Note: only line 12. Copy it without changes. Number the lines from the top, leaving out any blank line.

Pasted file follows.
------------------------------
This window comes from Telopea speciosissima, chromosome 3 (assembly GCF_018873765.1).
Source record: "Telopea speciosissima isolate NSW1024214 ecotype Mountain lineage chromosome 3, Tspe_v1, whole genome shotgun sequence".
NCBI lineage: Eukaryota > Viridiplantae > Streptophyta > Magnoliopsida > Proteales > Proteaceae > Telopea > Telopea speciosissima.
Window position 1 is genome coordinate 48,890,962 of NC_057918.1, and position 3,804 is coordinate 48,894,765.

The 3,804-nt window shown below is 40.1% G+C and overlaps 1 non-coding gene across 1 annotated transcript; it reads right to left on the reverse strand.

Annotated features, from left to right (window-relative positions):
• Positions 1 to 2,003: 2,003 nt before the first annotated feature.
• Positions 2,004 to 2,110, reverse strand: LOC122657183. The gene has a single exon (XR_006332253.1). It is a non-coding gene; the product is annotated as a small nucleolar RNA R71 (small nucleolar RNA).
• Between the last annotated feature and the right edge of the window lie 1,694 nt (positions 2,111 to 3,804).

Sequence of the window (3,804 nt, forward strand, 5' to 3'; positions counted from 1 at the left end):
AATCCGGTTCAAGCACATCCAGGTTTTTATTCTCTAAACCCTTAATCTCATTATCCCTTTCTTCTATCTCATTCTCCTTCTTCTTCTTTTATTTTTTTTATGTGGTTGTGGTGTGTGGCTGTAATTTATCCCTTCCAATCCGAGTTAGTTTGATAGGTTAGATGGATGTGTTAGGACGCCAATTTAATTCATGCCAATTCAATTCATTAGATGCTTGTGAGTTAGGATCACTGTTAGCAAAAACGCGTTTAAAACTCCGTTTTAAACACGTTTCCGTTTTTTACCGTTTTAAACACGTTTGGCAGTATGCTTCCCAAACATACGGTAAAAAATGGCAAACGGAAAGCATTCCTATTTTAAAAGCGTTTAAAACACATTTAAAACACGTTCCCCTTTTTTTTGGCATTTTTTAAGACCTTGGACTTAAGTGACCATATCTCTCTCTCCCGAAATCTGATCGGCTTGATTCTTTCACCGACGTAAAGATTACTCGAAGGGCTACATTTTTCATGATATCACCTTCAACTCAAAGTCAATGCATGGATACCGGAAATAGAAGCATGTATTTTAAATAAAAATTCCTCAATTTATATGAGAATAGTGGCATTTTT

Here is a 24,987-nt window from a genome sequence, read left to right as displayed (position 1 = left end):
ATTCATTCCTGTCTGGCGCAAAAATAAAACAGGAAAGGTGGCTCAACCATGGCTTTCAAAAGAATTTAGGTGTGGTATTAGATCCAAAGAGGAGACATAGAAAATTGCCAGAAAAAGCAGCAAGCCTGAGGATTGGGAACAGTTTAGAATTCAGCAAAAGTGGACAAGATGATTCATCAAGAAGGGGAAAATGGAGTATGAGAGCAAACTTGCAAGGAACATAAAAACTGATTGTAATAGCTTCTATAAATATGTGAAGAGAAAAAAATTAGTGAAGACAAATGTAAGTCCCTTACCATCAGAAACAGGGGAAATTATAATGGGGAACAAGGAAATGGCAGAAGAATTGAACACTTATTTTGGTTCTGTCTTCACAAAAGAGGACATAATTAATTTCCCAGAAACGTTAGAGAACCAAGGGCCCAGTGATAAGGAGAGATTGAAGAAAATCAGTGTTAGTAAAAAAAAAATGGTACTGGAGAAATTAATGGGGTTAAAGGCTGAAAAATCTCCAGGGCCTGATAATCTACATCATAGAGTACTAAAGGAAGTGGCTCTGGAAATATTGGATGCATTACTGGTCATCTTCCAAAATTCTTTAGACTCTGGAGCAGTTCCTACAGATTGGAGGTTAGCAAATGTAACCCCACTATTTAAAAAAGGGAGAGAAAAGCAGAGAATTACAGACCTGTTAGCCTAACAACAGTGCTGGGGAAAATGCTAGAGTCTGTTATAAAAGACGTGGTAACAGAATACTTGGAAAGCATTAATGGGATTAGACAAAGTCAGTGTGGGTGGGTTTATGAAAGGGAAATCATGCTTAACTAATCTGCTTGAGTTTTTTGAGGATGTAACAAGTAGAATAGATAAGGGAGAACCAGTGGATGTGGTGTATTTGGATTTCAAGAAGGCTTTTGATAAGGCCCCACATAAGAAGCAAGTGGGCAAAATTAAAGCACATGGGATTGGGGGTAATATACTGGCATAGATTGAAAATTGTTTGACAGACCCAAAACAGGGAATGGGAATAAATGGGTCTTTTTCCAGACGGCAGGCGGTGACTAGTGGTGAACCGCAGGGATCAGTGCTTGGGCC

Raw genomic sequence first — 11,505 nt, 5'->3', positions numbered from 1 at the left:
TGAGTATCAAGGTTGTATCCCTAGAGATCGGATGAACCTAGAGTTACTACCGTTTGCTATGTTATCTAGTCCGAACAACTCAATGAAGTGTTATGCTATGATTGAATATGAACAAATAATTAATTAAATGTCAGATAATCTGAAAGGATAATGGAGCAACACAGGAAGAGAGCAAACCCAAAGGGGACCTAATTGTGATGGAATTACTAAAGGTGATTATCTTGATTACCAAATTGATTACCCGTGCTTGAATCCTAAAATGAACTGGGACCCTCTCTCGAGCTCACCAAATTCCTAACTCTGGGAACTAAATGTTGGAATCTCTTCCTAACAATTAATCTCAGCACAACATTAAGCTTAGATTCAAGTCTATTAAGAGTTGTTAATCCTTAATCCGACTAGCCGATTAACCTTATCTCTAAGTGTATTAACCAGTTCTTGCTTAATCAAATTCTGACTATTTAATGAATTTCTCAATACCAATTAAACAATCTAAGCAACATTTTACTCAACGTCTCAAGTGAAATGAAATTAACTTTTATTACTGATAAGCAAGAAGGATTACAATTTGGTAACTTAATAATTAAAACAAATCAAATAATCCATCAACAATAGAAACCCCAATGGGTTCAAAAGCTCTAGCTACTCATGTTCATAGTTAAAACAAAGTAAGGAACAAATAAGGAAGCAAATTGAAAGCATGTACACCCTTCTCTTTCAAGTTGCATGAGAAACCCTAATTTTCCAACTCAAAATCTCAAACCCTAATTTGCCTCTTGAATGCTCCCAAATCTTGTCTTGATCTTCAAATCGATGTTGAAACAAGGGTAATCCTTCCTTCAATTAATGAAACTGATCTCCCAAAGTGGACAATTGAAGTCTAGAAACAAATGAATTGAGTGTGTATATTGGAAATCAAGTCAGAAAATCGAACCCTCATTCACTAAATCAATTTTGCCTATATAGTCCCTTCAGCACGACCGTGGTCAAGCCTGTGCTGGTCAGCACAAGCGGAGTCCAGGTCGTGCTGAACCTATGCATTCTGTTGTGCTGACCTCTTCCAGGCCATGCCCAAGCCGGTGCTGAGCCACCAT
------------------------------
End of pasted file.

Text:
Here is a 24,987-nt window from a genome sequence, read left to right as displayed (position 1 = left end):